A Chance at a Normal Summer? - Vaccine Updates
- from Veronica Hall
- Newfield High School
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In just a few short weeks, new breakthroughs have been made regarding the COVID vaccine as on May 11th, 2021, the FDA authorized that the Pfizer vaccine can be given to kids aged 12-15 after a trial lasting several months. The trial consisted of 2,200 adolescents and found a one hundred percent effectiveness rate in the third phase of the experiment. 91 percent of participants experienced mild side effects similar to those in older age groups. The Center for Disease Control voted on the approval of the shot the following day with a tally of 14-0 in approval, and kids in some states were able to be vaccinated as soon as Thursday. Despite the fact that the initial belief was that the majority of young people would not get severely sick from COVID, a rare inflammatory disease known as MIS-C that appears to be a result of the coronavirus is a growing concern, so this new availability comes as a relief to millions of parents. President Biden still called the advancement “one more giant step in our fight against the pandemic”. People under the age of 18 make up at least 20 percent of the United States population, making this an important step in achieving herd immunity and reopening the country, especially schools, with fewer restrictions. On the heels of this news, the makers of the Johnson and Johnson shot announced that they are planning to test the vaccine in individuals under 18, and that could be approved as early as September. They are also planning separate trials for pregnant women and immunocompromised people, but even further strides in vaccinating kids are being made by Moderna, which is beginning a trial with Yale to test its vaccine on children as young as 6 months old.
The vaccines will be delivered directly to pediatrician’s offices, but it is important to note that the CDC does not officially endorse using COVID vaccine appointments to catch up on other immunizations as well since the effects of this have not been well-researched. Officials believe it’s likely there will be an uptick in attempts to do this as kids can now be vaccinated in increasing age groups and will require other vaccinations for school settings.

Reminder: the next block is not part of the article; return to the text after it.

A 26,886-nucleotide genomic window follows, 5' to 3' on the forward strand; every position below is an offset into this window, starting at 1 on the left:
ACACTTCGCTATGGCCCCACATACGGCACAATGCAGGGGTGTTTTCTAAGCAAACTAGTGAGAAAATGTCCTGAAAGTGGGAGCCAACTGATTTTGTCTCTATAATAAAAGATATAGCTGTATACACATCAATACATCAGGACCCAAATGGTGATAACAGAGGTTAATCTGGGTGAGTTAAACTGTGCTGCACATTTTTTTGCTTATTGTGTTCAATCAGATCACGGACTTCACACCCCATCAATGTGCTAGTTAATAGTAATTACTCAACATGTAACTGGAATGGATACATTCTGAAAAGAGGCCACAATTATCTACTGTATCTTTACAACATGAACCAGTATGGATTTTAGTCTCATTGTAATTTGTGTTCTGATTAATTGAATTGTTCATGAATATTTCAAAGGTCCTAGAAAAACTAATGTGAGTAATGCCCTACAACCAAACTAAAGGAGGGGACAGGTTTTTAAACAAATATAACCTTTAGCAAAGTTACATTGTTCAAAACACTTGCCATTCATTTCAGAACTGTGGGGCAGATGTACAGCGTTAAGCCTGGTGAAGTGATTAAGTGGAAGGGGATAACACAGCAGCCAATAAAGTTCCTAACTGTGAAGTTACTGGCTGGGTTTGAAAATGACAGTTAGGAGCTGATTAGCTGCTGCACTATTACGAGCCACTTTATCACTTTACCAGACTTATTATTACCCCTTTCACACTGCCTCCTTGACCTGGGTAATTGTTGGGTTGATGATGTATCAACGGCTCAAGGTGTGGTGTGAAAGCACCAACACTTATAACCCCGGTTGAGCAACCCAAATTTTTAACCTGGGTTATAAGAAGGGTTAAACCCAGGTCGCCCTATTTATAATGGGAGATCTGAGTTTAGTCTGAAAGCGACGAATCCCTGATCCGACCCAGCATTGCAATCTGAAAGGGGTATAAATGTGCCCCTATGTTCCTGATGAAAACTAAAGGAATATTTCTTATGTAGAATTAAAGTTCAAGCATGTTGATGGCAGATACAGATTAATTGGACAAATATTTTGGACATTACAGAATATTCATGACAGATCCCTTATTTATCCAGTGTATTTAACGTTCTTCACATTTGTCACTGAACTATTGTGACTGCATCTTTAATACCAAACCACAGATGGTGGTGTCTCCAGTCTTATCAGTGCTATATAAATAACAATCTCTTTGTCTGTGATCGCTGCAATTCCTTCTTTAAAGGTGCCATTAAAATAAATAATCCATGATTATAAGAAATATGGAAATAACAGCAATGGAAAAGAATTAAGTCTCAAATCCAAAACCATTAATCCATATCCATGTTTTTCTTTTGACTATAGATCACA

Despite how things are looking up as a result of these new developments, vaccine rollout has hit a slump as millions of willing Americans have already been vaccinated and health professionals are left with the challenge of convincing those who are hesitant or flat out refuse to get vaccinated to do so. According to the Kaiser Family Foundation, about one in five adults say they will wait until more is known about the long-term effects of the COVID vaccines or only get one if it becomes required. Up to 13 percent of those surveyed said they wouldn’t get one at all. These percentages are likely at least partially a result of the controversy surrounding the Johnson and Johnson vaccine when 6 cases of rare blood clots known as cerebral venous sinus thrombosis clots, or CVST clots, were first reported in mid-April. These clots cause a condition known as thrombosis with thrombocytopenia syndrome, or Vaccine-induced Thrombotic Thrombocytopenia, a term coined relatively recently as a result of the Johnson and Johnson concerns. The term refers to blood clots as a result of a lowered platelet count in the blood, and when one woman died from this it resulted in a temporary pause in the rollout of the J&J vaccine for several days. At the time of the pause, 6.8 million people had received the vaccine, meaning only one in a million people had the side effect of the CVST clots. As of May 14th, 2021, the numbers surrounding these clots have climbed to 28 clots and 3 deaths over a total of 8.7 million shots administered. However, a CNN analysis showed that there is up to 40 times more risk of dying from COVID-19 than the CVST clots.
As of June 12th, 2021, 144 million people, or 43 percent of the American population, have been fully vaccinated, and as of May 5th, 2021 up to 45 percent of the population has received at least one dose of one of the two-dose vaccines according to the Center of American Progress.